Database Tour Documentation Contents Index

Ways of Opening Microsoft Excel 2007+ Workbooks (.xlsx, .xlsb, .xlsm)

 

1. Opening through connection string. Select ADO interface, then choose Connection string option and write a connection string. This way is very flexible and allows to specify many additional parameters in the connection string and override standard Database Tour connection behavior. It is recommended for advanced users. Here are basic connection strings (more examples and details can be found in the Internet):

Provider=Microsoft.ACE.OLEDB.12.0;Data Source=C:\MyData\myExcel2007file.xlsx;Extended Properties="Excel 12.0;HDR=YES";   (Microsoft ACE must be installed; use it for Excel 2007 files)

Provider=Microsoft.ACE.OLEDB.12.0;Data Source=C:\MyData\myExcel2010file.xlsx;Extended Properties="Excel 14.0;HDR=NO";   (Microsoft ACE must be installed; use it for Excel 2010 files)

Driver={Microsoft Excel Driver (*.xls, *.xlsx, *.xlsm, *.xlsb)};DBQ=C:\MyData\MyExcelFile.xlsx;   (Microsoft Excel 2007 ODBC Driver must be installed)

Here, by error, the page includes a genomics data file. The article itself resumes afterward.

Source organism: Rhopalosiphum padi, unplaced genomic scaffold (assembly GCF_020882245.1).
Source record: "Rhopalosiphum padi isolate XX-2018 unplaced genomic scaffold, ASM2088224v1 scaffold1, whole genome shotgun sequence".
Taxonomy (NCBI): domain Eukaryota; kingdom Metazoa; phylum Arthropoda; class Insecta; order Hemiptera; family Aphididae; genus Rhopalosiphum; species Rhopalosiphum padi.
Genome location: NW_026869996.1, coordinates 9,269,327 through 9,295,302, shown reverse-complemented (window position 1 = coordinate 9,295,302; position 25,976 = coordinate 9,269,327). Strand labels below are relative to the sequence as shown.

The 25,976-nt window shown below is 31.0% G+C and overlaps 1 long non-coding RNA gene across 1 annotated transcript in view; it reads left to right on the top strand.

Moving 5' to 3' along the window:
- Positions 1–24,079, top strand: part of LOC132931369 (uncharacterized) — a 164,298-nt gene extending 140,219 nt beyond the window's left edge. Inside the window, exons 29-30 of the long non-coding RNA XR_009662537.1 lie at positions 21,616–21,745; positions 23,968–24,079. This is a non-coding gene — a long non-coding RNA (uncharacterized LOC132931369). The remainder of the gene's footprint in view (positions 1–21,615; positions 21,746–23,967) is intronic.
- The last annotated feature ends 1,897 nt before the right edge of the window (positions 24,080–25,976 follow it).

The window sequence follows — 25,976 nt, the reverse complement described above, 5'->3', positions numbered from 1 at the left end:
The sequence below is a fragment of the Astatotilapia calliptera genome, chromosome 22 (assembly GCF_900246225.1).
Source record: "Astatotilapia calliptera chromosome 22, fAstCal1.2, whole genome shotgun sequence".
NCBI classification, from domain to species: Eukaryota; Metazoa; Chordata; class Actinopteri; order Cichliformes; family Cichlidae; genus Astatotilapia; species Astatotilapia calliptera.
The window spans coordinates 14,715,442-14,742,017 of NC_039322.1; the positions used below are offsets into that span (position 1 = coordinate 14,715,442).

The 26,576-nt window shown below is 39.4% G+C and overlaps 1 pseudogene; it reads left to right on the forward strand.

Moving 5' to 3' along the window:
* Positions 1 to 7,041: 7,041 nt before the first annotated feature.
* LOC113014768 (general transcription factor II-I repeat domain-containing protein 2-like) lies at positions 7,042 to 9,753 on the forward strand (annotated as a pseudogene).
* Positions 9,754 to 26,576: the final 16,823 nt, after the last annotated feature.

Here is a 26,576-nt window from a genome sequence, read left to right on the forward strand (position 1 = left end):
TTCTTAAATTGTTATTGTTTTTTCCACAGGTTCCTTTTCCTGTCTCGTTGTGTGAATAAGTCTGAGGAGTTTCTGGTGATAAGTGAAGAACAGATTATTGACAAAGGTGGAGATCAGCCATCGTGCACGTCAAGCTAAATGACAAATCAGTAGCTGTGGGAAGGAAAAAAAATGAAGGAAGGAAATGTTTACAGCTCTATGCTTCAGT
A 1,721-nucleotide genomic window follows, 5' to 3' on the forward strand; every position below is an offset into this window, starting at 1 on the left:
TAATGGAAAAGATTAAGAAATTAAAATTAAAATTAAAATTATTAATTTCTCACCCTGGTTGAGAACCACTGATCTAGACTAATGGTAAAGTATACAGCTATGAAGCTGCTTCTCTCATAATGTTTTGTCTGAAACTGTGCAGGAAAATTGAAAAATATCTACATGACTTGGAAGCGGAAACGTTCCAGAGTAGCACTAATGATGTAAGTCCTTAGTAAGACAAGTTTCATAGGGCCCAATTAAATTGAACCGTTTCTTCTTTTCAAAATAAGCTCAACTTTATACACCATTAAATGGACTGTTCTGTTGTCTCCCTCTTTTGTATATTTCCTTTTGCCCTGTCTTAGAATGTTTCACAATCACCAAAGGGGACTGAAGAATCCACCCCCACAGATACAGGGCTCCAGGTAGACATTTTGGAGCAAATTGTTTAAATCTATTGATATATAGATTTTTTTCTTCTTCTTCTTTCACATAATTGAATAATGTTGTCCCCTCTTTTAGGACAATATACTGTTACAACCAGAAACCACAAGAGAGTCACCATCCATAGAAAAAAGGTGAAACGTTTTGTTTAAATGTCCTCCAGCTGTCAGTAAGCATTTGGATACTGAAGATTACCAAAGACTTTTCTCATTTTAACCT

2. Opening by specifying file name. Select ADO interface, then choose File option and then browse for the needed file.

3. Opening through ODBC DSN. Create (if it does not exist yet) an ODBC DSN of the corresponding type using Windows administrative tools, and point it to the database. Then:

- Select FD interface, click ODBC, then point the Data source parameter to the ODBC DSN by selecting it from the drop-down list.

or

- Select ADO or BDE interface, then choose ODBC data source option and then select the needed ODBC DSN from the drop-down list.

Notes

1. Usually, if Microsoft Office 2007+ installed, Microsoft ACE installed too. Anyway, you may download and install Microsoft Access Database Engine 2010 Redistributable; make sure to download the bit-version that matches the bit-version of the application (32 or 64).

2. When choosing the ODBC option, please make sure the corresponding ODBC driver installed and the bit-version of it matches the bit-version of the application (32 or 64).

See also

 Examples of ADO Connection Strings